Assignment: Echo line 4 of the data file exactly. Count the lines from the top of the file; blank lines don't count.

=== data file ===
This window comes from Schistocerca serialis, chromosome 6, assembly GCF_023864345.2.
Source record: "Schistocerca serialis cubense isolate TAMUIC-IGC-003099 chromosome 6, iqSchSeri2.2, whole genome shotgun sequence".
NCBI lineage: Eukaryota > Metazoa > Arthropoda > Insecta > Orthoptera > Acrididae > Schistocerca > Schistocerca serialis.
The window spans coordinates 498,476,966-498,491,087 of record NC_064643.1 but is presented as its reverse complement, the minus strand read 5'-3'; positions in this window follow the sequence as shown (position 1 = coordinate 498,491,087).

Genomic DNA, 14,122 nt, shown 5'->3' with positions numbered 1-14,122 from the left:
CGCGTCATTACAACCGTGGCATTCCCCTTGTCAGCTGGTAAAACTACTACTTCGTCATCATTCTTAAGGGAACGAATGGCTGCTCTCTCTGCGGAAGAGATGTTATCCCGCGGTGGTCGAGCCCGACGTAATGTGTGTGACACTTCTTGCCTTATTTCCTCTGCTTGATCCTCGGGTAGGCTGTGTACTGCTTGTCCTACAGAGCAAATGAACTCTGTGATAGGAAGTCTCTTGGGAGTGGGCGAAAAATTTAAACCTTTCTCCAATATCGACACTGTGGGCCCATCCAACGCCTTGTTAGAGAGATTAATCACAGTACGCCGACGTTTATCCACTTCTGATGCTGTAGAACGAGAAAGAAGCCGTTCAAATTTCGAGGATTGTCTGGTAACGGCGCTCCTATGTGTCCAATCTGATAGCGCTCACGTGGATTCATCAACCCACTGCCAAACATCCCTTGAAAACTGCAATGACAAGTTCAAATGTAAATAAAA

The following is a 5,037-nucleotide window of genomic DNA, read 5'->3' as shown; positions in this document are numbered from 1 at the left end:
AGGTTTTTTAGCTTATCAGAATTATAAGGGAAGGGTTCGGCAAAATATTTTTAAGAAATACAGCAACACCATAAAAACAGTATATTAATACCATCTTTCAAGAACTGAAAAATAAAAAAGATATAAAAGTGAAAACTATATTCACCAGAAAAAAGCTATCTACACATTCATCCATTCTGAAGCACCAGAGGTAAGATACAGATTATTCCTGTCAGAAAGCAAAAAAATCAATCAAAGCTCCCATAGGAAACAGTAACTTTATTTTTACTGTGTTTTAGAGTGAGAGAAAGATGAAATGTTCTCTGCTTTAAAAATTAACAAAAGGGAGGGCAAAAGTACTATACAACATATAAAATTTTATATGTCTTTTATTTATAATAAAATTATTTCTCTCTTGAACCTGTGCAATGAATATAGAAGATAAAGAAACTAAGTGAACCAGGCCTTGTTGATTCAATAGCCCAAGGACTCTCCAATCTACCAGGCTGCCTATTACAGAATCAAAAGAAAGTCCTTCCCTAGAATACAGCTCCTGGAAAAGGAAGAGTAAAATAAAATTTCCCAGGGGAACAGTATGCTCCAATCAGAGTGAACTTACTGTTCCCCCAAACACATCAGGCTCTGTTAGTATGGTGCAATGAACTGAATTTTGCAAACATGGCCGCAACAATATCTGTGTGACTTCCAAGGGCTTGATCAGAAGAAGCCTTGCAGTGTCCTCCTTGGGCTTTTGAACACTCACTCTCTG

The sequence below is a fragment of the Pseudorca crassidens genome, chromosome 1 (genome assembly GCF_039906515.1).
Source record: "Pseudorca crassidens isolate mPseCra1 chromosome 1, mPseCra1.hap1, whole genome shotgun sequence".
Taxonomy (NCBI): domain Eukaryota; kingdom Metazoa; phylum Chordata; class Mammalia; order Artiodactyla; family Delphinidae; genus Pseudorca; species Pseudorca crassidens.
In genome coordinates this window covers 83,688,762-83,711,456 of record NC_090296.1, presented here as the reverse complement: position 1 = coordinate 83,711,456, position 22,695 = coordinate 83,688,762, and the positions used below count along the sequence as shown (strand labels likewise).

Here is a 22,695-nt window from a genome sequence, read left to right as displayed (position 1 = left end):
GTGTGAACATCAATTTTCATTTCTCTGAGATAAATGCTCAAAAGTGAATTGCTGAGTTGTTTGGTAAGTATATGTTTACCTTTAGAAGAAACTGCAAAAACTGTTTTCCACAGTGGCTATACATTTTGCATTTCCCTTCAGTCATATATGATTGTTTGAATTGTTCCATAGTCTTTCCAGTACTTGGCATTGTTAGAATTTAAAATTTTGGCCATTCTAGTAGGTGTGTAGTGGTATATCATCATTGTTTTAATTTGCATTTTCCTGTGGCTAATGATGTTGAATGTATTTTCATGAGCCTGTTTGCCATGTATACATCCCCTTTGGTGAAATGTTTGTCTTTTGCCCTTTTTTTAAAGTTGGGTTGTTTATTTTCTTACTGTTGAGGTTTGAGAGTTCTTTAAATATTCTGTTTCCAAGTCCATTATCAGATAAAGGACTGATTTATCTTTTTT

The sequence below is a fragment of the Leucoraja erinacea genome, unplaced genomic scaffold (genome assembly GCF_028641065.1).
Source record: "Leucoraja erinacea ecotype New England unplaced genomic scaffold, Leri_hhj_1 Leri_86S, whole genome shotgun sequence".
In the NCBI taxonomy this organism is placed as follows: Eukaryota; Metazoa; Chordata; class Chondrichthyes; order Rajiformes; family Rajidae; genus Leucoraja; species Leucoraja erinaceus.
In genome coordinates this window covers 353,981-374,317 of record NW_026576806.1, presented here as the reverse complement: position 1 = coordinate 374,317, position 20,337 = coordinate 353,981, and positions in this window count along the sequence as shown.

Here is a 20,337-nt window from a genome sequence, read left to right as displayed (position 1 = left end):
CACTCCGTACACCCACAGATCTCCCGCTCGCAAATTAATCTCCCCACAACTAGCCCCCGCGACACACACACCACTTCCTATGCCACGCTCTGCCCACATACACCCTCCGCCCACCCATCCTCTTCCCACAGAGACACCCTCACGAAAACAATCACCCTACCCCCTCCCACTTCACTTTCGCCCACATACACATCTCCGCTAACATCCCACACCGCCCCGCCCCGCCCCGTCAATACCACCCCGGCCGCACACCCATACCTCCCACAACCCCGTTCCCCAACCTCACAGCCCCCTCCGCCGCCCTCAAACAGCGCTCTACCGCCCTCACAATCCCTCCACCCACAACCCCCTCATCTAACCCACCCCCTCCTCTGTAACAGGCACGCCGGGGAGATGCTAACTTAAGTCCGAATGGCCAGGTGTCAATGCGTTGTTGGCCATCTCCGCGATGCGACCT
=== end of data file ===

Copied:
The window spans coordinates 498,476,966-498,491,087 of record NC_064643.1 but is presented as its reverse complement, the minus strand read 5'-3'; positions in this window follow the sequence as shown (position 1 = coordinate 498,491,087).